Storm in a Teacup – Release Day Review

A week or so ago, I won a little contest to get an ARC of Emmie Mears’ new book, “Storm in a Teacup.” I don’t recall promising to write a review, but whether I did or didn’t, I’m more than happy to. As a disclaimer, I’m friends with Emmie on Facebook and Twitter, even though we’ve never met, and I’d been looking forward to reading her work for a while.

This is a book that is simultaneously familiar and unique, which is part of what made it so fun to read. There are plenty of series of books where a quirky detective/PI/private citizen solves crimes, meets interesting people, and survives all manner of danger that for anyone who’s read any of them, it’s easy to slip into Ayala Storme’s world. On the other hand, there is a matter-of-factness about the supernatural elements – the mediators, the morphs, the witches, the demons – that you learn quickly you’re in for something different. This is a world different than the one we inhabit – imps don’t run around wearing human hair all that often around me – but still recognizable.

There were two things in particular which drew me into this book so much – the first is that I was genuinely surprised more than a few times by the story development. Emmie does a great job of setting up what might be standard tropes in other hands and finds a twist on them – but not a M. Night Shyamalan wacky twist – a new perspective, a new way to build the story. To avoid spoilers, I’m not going to share any of them – go find them on your own.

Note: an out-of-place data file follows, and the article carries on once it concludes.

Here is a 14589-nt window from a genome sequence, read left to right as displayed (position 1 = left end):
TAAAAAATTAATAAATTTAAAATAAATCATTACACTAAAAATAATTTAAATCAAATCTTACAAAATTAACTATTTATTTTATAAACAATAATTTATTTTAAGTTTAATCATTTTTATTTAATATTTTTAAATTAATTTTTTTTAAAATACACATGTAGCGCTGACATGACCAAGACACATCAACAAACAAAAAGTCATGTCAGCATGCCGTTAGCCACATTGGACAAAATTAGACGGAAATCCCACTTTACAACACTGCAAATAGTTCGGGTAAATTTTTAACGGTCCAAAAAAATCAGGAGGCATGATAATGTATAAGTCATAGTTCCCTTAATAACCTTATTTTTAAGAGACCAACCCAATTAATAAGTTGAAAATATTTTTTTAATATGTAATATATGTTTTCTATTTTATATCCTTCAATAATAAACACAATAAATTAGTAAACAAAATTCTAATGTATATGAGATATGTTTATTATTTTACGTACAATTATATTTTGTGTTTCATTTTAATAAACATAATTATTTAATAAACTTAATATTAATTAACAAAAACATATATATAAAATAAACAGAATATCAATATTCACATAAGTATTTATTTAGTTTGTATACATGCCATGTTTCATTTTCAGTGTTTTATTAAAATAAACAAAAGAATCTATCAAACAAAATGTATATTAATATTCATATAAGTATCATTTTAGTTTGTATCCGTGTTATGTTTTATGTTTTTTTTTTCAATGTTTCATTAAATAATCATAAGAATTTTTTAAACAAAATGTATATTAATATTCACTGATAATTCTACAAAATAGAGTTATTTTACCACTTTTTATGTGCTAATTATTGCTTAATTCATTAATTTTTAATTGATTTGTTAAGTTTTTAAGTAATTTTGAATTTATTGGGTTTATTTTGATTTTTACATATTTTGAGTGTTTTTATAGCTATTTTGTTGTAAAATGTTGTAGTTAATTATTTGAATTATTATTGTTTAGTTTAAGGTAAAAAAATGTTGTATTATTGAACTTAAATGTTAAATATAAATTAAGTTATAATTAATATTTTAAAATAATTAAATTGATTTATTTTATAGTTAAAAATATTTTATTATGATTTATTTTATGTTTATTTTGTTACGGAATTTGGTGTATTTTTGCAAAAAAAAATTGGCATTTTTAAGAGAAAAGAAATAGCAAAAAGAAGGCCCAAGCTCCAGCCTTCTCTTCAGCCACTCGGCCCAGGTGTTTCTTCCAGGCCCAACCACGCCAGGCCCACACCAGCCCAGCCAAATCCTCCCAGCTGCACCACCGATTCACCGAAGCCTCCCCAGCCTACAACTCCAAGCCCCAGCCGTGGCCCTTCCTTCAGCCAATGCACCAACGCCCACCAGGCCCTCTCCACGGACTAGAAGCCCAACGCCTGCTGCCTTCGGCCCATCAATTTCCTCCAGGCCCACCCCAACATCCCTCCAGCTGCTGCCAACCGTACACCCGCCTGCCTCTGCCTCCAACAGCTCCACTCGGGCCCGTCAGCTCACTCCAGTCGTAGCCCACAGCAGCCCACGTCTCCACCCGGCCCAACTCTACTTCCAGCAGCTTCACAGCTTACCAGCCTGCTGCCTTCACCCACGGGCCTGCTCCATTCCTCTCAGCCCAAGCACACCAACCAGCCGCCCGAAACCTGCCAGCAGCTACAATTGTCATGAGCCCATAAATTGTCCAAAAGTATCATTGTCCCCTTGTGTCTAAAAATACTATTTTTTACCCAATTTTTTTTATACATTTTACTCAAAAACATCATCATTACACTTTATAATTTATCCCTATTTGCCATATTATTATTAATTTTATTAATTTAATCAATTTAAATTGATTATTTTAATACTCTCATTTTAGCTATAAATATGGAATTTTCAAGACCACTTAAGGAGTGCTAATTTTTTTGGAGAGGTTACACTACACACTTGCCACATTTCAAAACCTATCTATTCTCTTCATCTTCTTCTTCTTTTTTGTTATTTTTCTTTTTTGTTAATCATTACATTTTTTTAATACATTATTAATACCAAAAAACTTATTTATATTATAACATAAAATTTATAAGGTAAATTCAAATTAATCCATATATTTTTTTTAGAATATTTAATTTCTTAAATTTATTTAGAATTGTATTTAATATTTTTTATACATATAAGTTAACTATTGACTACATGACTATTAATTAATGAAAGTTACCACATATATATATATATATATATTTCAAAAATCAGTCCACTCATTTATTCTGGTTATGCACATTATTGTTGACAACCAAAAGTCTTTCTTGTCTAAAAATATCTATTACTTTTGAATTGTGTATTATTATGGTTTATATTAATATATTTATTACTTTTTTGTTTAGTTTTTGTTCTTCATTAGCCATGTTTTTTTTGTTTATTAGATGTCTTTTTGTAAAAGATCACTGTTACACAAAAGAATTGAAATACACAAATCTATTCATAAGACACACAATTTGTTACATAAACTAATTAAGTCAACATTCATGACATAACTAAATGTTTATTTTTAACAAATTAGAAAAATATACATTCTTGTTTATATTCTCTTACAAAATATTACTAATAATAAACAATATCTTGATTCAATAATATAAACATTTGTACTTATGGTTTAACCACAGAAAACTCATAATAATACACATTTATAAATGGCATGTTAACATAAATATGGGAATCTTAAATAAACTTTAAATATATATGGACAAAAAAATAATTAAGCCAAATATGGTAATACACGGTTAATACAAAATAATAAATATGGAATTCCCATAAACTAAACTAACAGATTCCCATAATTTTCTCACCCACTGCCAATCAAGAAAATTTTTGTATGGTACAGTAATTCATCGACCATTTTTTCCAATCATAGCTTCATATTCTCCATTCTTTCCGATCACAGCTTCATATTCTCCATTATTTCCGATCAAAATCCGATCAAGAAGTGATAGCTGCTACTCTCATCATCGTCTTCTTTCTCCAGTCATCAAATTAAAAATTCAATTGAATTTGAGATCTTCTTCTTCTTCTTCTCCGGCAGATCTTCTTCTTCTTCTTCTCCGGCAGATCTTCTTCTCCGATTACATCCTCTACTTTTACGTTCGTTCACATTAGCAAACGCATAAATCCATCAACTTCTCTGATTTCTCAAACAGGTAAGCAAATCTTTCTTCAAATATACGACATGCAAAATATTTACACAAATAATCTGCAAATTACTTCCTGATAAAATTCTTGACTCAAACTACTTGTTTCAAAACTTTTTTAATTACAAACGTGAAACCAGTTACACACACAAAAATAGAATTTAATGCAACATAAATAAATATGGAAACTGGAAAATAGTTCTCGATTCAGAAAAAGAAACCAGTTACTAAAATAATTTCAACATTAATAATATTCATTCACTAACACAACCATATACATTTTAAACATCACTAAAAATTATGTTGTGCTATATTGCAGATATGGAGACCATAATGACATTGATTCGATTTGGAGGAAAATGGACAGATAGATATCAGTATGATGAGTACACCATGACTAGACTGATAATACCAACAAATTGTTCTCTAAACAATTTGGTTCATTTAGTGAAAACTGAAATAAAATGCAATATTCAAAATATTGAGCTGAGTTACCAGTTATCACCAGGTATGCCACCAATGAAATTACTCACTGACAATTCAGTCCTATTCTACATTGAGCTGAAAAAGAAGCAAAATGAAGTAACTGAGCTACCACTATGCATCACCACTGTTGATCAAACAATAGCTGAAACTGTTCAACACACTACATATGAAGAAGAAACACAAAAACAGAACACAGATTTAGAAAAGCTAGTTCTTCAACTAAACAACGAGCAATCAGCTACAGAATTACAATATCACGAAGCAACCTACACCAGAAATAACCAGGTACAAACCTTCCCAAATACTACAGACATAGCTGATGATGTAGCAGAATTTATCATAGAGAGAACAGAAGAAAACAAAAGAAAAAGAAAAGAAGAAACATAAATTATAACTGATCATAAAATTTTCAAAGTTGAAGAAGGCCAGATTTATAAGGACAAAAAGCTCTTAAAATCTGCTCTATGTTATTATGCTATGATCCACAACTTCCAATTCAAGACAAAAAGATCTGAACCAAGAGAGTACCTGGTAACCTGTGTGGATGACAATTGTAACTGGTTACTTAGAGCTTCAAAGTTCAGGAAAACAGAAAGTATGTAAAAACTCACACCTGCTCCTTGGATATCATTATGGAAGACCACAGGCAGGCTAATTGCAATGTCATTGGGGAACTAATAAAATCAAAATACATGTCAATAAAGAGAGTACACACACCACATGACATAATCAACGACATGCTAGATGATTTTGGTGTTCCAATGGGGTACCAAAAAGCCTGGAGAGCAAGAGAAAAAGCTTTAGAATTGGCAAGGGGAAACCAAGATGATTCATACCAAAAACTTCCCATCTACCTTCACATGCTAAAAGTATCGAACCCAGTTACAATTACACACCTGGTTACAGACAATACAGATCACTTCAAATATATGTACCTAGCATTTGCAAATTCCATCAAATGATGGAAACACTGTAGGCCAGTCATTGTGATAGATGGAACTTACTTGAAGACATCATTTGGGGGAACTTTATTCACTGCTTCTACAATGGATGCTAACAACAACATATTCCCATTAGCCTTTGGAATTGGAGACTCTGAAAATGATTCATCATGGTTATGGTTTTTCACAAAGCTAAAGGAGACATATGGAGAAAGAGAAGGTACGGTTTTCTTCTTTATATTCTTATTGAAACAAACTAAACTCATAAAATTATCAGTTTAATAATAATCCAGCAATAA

The second was that this was very much a feminist book, and I mean that in the most positive way. You can tell that Ayala is written by a woman and is a fully realized character. She’s not A Strong Female Character. She’s a woman who happens to be strong. She’s not waiting for a man to rescue her, but she’s not a caricature. She knows who she is, knows why she makes the choices she does, and if she doesn’t explain herself to you, it’s because she doesn’t need to. I don’t think it’s especially written as a YA novel, and some readers might find it violent (Ayala fights demons!), with one love scene, but if those things aren’t turnoffs, I think this would be a great story for teens of any gender.

Storm in a Teacup wraps itself up by the end, so while it is clearly the first of a series, there’s no cliffhanger, or sense of incompleteness. That’s not to say I’m not looking forward to the next book, however.

On the standard 5 star scale that most sites use, I’d rate Storm in a Teacup as 4 stars. It’s interesting, well-written, and makes me want to read the next one.

You can get yourself a copy of Storm in a Teacup here:


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